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I will never forget the day I first experienced pima cotton. It really is lovely stuff. Gents who have tried a pima polo shirt from Charles Tyrwhitt will know just how heavenly pima cotton feels against the skin. It’s taken a long time for cotton this soft to come about; believe it or not, our pima cotton polos have a long history that goes back to the early 1900s when it was first developed. Read on for more pima cotton trivia you didn’t know that you wanted to know (until now).
Pima cotton was originally a cotton blend
We have the early Peruvians to thank for pima cotton - it belongs to a species of cotton that was originally grown in Peru in 4200 BC. Pima cotton as we know it today was developed in the desert in America’s southwest by blending Sea Island cotton from Peru with Egyptian cotton in the early 1900s. The project was sponsored by the US Department of Agriculture and called the Pima Improvement Project.
Pima cotton was named after a group of American Indians
Pima cotton was originally called American-Egyptian cotton but the name was changed in honour of the Pima Indians who helped grow the first pima cotton on a farm in Sacaton, Arizona in 1910.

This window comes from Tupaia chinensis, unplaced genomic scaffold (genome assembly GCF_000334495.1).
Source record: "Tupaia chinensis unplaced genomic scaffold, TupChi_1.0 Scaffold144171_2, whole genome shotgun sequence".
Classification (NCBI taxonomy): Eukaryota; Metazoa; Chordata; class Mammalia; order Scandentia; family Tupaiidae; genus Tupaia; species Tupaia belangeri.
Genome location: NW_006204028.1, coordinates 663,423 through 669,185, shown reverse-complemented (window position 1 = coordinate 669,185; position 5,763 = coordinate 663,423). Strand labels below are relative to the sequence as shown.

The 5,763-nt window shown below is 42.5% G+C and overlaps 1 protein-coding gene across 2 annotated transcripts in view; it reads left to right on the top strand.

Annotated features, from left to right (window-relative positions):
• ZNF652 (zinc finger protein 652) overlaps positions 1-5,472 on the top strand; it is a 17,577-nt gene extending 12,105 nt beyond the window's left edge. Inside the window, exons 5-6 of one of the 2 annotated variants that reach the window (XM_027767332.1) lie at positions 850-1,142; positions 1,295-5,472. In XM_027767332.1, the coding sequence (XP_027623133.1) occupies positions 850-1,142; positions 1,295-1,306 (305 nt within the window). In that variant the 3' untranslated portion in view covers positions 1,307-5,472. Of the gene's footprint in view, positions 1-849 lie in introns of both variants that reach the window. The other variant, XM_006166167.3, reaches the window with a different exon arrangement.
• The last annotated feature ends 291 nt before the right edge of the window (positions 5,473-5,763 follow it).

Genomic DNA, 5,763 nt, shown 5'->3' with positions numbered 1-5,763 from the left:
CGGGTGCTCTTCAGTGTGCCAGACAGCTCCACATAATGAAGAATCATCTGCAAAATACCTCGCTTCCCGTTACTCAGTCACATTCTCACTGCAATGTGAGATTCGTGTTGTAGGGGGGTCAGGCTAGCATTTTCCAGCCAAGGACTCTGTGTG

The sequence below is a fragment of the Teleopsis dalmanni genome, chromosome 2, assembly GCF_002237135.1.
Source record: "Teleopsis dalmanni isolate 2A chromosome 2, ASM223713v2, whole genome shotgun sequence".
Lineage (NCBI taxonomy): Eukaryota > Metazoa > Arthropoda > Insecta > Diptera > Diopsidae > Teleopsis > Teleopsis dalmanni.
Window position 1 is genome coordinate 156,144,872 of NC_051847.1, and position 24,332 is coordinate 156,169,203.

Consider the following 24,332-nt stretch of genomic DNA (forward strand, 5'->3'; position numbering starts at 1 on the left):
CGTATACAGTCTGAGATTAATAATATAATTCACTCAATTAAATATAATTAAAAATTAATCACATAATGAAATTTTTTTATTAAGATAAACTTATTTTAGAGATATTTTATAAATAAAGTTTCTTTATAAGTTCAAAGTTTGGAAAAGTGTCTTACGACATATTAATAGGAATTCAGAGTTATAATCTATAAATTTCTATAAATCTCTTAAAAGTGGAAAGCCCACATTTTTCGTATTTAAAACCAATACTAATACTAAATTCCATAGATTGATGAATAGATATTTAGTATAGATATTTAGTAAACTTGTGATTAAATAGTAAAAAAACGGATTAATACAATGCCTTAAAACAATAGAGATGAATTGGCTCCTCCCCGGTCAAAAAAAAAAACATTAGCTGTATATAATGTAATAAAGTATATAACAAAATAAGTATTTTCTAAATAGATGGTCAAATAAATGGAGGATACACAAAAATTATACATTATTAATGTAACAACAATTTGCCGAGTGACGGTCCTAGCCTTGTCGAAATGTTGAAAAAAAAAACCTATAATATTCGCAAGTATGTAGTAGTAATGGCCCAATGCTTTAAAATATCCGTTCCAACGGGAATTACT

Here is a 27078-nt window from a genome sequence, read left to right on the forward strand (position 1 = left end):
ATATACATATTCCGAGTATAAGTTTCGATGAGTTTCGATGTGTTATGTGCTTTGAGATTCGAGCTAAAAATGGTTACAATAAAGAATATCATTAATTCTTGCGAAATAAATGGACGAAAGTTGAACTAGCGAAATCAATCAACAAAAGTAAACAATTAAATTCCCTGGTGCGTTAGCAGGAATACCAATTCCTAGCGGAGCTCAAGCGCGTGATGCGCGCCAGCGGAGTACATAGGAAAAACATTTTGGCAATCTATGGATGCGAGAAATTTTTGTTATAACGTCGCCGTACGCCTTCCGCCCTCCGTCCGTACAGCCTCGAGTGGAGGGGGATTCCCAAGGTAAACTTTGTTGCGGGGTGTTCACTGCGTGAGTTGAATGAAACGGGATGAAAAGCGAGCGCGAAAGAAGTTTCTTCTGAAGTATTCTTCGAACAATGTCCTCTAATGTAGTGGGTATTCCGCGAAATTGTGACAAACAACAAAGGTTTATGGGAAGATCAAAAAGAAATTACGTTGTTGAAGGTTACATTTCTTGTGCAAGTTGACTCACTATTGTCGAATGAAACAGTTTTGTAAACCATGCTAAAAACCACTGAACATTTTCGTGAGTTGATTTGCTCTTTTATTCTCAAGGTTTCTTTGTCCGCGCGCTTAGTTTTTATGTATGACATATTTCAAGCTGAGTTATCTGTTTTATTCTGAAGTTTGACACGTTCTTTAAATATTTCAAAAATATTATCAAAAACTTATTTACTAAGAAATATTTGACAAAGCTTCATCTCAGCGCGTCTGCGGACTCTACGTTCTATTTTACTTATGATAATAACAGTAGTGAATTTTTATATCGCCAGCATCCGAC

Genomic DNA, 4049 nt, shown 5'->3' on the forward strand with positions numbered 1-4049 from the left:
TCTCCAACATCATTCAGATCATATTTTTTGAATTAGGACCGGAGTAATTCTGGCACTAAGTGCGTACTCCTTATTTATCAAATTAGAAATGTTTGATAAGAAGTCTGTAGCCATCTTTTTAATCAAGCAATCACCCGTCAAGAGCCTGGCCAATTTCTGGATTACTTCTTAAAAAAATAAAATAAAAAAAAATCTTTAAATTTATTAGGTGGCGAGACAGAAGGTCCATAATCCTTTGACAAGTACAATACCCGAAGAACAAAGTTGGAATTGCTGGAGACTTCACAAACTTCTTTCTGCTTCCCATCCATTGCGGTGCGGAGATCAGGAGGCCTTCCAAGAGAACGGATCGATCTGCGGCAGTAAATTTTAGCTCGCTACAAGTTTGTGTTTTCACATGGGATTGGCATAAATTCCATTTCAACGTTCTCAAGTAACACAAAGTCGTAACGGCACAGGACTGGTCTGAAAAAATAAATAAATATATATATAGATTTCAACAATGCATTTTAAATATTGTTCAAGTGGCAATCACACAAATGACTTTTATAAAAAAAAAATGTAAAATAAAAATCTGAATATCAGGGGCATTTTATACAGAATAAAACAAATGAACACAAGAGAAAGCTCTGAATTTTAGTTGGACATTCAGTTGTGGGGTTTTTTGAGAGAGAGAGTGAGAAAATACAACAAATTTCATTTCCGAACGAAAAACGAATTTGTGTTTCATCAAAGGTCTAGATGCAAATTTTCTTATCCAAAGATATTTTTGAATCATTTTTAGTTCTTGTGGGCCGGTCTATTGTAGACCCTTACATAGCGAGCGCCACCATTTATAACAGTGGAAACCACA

Pima cotton is particularly soft and luxurious
Pima cotton is an extra long staple cotton, which means it has unusually long and silky fibres – the vital ingredients for making our pima cotton polo shirts so luxurious. In fact, in order to be deemed long staple, cotton must measure one and three-eights of an inch or longer.
Pima cotton is very strong and durable
Pima cotton is also particularly fine, which means it is also very strong. Now this isn’t as confusing as it sounds: the fact that it is made up of very fine threads means more fibres can be spun into the cloth. The more fibres in a cloth, the higher the thread count and in turn, the stronger and softer the fabric.
Pima cotton can only be grown in certain conditions
The plant that produces pima cotton is called gossypium barbadense which has yellow flowers and black seeds. The plant also produces Egyptian cotton and Sea Island cotton and it can only be grown in specific conditions with full sun, high humidity and rainfall. Today, the majority of pima cotton is grown from this plant in the US, Australia and Peru.
Pima cotton is softer than other cottons
Pima cotton is often confused with upland cotton which is the most common cotton fabric. However, pima cotton (the one you’ll find in our pima polos) is stronger and more durable than upland cotton. When the cotton is separated after it is harvested (a process called cotton ginning), pima cotton is roller ginned rather than saw ginned which, although more expensive, produces a softer fabric.
There are a range of pima cotton products available
As well as our pima cotton polo shirts, you can find pima cotton t-shirts, sweaters, tank tops, ties, socks, bed sheets and towels. All are very soft indeed.